Jeffrey J. Martin
The purpose of this brief commentary is to correct some misinformation that appears in many sport psychology writings. As the title of this paper indicates, the author discusses two historical giants in social psychology, Norman Triplett and Kurt Lewin, who are often cited in sport psychology publications. The problem with the typical commentary on these two social scientists and the events they are linked to is that the discussions of them are typically inaccurate, as Strube, Stroebe, and Bedeian indicate and the author next elaborates on.
Alyson J. Crozier, Luc J. Martin and Kevin S. Spink
The extent to which humans consider themselves part of a group versus a collection of individuals is termed groupness. Despite a rich history in other domains, research examining the construct in physical activity settings is only beginning to emerge. Indeed, seminal research from other domains and recent efforts in physical activity highlight the importance of groupness perceptions for a range of outcomes. This paper provides an overview of the current groupness conceptualization in physical activity, presents research conducted in exercise and sport contexts, and, most important, provides a roadmap highlighting future research avenues. Proposed lines of enquiry relevant to physical activity include the development of a context-specific conceptualization, advances in methodologies to facilitate measurement and analysis, and the importance of contextualizing groupness research within physical activity settings.
Diane L. Gill
In taking a senior perspective, the author first steps back and offers an historical view and then offers her senior advice for moving forward. When the North American Society for the Psychology of Sport and Physical Activity (NASPSPA) was in its infancy (early 1970s), the psychology subarea was known as social psychology and physical activity, and our research largely followed social psychology theories and research methods. In subsequent developing years, our research split into sport psychology and exercise psychology, with more focused research lines that moved away from social psychology and physical activity. While the more focused research builds our evidence base, that research has little impact on the wide range of participants and professionals. To have greater impact, we can reclaim the “social,” and we can take a more inclusive view of physical activity. We must recognize and highlight the powerful and complex role of “social” context and relationships and directly engage with professionals and participants in those real-world settings. We need more scholars who partner with other (nonacademic) professionals, teach those future professionals, and engage with their community and the public to enhance our real-world impact.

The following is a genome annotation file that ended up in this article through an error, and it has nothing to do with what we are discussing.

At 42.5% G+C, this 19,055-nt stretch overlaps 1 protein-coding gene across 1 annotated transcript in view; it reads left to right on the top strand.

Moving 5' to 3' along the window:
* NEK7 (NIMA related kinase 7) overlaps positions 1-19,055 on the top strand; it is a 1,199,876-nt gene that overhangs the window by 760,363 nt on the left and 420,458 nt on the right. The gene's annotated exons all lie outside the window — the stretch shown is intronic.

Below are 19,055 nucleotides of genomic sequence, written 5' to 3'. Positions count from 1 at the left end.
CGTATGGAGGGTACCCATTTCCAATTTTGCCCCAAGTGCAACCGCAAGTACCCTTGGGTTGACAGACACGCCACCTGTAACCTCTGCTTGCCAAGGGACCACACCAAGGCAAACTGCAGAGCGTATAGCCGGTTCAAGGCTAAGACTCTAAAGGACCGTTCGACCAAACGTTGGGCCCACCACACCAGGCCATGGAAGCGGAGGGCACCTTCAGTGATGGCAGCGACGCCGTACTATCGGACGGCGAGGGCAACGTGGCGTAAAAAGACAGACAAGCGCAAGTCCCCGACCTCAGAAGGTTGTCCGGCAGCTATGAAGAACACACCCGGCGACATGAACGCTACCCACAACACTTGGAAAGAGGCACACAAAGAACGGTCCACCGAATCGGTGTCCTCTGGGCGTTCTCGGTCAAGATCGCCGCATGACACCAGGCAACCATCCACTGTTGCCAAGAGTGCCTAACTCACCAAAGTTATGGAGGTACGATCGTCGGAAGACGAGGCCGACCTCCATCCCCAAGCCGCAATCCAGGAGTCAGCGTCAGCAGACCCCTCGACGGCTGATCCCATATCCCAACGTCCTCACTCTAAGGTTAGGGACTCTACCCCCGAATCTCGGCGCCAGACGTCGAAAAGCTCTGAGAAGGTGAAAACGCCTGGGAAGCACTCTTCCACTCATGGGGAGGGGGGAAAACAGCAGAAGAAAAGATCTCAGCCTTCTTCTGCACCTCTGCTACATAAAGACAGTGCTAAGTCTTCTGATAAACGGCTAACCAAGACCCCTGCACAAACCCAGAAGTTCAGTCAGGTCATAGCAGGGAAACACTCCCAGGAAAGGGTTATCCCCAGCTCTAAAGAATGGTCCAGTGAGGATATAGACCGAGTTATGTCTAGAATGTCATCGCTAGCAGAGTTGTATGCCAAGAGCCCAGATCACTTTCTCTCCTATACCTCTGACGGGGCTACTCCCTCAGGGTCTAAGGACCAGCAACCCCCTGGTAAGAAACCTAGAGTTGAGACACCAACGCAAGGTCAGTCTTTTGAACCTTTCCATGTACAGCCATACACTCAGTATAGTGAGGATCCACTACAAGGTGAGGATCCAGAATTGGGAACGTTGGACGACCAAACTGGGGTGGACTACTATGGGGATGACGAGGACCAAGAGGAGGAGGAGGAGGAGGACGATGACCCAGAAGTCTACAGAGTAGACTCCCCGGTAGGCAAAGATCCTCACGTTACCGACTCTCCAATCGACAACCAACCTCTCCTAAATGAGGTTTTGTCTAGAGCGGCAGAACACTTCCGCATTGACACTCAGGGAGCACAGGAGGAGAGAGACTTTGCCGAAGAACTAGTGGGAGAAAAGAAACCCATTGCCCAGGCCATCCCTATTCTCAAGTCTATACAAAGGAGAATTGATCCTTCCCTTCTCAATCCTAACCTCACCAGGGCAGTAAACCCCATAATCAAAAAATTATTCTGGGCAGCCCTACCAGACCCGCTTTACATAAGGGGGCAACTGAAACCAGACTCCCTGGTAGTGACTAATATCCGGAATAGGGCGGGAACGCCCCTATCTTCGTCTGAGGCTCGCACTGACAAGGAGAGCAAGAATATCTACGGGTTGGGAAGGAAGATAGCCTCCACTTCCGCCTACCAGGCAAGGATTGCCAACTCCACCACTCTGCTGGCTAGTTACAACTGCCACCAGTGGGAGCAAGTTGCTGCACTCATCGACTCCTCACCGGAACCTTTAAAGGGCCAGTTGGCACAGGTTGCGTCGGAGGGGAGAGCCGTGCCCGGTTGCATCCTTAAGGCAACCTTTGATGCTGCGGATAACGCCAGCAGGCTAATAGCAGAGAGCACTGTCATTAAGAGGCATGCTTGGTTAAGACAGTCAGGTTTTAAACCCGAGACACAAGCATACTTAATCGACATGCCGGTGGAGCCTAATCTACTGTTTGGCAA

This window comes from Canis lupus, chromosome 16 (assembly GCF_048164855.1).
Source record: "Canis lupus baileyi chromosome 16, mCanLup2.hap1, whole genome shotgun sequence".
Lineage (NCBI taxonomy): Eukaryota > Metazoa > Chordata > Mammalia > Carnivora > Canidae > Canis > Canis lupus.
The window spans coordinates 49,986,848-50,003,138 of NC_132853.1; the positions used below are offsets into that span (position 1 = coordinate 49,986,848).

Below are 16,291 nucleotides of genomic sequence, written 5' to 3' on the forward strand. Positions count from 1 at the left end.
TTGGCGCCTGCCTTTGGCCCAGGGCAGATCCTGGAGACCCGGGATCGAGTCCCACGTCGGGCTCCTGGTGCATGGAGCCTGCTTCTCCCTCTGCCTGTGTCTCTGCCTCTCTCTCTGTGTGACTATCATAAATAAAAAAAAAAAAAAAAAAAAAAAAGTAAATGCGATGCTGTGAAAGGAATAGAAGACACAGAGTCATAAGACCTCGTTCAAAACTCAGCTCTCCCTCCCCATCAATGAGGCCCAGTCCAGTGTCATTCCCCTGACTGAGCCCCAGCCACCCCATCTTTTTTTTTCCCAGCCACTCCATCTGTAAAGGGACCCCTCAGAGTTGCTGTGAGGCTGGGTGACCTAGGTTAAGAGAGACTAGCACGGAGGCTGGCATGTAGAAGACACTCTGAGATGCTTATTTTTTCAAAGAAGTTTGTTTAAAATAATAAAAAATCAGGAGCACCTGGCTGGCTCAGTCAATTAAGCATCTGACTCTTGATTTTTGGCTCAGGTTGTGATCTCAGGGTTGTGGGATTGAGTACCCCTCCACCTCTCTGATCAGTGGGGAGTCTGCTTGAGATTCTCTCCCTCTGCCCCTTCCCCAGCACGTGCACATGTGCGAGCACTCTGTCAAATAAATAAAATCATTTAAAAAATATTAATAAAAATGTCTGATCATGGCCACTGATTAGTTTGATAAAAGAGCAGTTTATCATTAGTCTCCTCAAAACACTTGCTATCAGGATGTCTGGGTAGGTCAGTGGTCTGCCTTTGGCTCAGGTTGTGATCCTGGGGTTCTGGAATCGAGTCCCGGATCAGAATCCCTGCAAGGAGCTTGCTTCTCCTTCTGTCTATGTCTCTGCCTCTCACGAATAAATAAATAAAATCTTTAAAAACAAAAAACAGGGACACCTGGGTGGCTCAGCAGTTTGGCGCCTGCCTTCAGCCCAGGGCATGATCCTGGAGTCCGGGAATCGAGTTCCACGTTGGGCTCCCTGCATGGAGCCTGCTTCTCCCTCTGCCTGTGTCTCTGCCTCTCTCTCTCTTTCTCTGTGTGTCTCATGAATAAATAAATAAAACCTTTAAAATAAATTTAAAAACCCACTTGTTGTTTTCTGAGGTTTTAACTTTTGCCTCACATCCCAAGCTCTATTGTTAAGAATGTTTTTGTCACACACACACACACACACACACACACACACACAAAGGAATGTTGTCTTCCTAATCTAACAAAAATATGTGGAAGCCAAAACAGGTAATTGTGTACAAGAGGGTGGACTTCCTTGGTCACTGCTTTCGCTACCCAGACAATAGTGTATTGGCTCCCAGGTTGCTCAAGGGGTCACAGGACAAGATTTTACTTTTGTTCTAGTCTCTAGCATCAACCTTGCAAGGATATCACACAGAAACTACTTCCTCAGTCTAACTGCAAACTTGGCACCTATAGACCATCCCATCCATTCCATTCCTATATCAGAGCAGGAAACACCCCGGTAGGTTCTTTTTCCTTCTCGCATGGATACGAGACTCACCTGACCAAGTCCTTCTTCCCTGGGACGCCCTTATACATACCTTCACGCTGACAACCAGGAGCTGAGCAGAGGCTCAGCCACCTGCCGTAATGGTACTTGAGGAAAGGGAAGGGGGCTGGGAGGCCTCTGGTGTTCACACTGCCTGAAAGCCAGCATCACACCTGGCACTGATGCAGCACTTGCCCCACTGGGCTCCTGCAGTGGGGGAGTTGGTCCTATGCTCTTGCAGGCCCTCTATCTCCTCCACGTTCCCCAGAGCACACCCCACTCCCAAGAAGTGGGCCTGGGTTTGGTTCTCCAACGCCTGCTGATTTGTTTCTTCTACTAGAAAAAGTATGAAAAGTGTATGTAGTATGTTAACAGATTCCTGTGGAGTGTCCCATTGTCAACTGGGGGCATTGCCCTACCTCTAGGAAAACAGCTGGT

Kimberly A. Clevenger, Michael J. Wierenga, Cheryl A. Howe and Karin A. Pfeiffer
The authors conducted a systematic review of children’s and adolescent’s physical activity by schoolyard location. PubMed and Web of Science were searched and articles were selected that included 3- to 17-year-olds and specifically examined and reported physical activity by schoolyard location. The primary outcomes of interest were the percentage of total time or observation intervals spent in each location and percentage of time or observation intervals in each location being sedentary or participating in moderate to vigorous physical activity. Included studies (N = 24) focused on preschoolers (n = 6), children (n = 11), adolescents (n = 2), or children and adolescents (n = 5) and primarily used direct observation (n = 17). Fields, fixed equipment, and blacktop were all important locations for physical activity participation, but there were differences by age group and sex. More research is needed that uses consistent methodology and accounts for other factors such as time of year, provided equipment, and differences in schoolyard designs.